I don’t want to perpetuate to any great extent last week’s story about the 2012 Santorum-Gingrich (or Gingrich-Santorum) “unity ticket” that never happened. But since TNR’s Nate Cohn went to the trouble of making the case that Romney would have, sooner or later, beaten either of these worthies, it’s worth remembering that when all this was going on, the real question was whether losing to Rick Santorum in Michigan might have put Romney in danger of being yanked off the stage in favor of an Establishment-dubbed late entry, particularly Jeb Bush. This is from a February 17, 2012 report from ABC’s Jonathan Karl:
A prominent Republican senator just told me that if Romney can’t win in Michigan, the Republican Party needs to go back to the drawing board and convince somebody new to get into the race.
“If Romney cannot win Michigan, we need a new candidate,” said the senator, who has not endorsed anyone and requested anonymity.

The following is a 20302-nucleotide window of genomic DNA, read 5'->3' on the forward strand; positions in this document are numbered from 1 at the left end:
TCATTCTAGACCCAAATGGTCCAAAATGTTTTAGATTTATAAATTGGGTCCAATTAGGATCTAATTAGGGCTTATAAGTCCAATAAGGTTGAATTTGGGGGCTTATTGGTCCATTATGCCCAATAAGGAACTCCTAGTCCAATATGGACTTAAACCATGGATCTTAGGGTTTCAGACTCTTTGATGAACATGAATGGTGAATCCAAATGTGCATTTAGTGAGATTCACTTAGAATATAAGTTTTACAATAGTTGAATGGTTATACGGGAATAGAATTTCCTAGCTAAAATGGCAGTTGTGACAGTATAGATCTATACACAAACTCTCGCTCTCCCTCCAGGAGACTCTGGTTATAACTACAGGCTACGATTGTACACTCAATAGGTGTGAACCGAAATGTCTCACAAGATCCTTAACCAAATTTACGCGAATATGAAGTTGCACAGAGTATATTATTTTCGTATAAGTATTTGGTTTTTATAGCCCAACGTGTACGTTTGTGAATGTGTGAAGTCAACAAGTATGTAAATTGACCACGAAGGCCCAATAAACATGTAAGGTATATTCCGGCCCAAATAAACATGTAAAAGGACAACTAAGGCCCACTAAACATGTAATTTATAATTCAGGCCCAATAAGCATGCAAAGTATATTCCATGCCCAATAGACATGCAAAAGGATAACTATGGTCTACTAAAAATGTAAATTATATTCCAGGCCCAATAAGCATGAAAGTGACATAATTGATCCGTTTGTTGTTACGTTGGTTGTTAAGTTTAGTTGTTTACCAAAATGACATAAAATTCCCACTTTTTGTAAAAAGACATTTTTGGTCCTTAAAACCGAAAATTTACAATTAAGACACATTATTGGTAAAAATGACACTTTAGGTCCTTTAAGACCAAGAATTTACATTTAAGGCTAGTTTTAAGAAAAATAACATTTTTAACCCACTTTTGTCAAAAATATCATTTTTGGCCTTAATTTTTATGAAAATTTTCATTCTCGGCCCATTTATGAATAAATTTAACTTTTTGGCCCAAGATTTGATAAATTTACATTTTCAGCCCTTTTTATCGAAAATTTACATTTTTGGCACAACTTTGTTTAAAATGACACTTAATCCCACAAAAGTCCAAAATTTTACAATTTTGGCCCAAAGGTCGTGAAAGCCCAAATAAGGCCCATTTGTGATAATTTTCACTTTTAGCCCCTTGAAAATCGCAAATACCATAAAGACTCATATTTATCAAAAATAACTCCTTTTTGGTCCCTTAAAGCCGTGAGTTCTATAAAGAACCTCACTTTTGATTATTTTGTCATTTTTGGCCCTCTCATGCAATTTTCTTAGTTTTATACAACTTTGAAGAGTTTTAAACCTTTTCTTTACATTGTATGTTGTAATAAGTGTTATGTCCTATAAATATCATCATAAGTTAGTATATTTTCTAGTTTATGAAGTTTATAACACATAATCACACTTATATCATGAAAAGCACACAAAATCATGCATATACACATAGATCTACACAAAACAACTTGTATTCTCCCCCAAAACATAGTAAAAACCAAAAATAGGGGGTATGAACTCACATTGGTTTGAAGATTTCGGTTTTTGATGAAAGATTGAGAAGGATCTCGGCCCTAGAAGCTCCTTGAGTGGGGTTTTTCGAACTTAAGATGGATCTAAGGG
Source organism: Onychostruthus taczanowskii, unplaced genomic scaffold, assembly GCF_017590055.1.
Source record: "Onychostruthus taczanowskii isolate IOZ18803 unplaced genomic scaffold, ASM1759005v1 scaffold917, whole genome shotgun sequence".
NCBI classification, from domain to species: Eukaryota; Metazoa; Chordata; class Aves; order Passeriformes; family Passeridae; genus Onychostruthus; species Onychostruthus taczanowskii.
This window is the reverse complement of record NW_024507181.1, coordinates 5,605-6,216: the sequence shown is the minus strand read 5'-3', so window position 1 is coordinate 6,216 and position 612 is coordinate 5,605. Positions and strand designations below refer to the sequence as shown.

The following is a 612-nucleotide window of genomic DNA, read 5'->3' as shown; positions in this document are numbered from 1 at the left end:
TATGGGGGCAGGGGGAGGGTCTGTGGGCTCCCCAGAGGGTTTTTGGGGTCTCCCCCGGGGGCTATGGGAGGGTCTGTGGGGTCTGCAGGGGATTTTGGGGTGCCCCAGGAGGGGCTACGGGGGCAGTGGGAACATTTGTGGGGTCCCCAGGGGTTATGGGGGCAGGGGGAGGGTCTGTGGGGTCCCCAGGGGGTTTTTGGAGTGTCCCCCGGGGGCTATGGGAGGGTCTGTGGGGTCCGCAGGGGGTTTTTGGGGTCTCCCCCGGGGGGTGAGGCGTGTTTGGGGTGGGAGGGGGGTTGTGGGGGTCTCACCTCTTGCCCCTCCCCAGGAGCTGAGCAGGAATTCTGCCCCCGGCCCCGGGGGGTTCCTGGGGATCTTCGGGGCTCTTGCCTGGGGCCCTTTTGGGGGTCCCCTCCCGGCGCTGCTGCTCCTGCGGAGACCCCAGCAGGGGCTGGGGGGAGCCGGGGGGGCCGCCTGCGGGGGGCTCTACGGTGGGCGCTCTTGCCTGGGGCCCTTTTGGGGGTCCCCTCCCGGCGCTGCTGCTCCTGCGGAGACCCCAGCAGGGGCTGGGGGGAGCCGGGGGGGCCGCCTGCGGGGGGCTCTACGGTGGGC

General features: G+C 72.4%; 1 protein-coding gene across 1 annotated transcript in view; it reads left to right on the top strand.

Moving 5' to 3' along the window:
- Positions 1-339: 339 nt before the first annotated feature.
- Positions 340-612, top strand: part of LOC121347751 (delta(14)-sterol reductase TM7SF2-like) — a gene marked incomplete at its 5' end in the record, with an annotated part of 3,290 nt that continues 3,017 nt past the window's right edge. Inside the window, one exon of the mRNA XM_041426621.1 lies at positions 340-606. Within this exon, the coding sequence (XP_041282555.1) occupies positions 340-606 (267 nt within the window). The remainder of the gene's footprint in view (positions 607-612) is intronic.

The senator believes Romney will ultimately win in Michigan but says he will publicly call for the party to find a new candidate if he does not.
“We’d get killed,” the senator said if Romney manages to win the nomination after he failed to win the state in which he grew up.
“He’d be too damaged,” he said. “If he can’t even win in Michigan, where his family is from, where he grew up.”
What about Rick Santorum?
“He’d lose 35 states,” the senator said, predicting the same fate for Newt Gingrich.
We’ll never know if another stumble by Romney at that point would have reopened a rapidly narrowing window for a late entry in 2012. But it’s worth noting that Mitt was considered such damaged goods that he was for a while one primary defeat away from generating a full-fledged party scramble for a new candidate. The point about the “unity ticket” isn’t that Republicans might have nominated Santorum or Gingrich. It’s that a small lift for Santorum might have sent Mitt down the tubes, and the GOP into uncharted territory. That’s how weak their 2012 field actually was.
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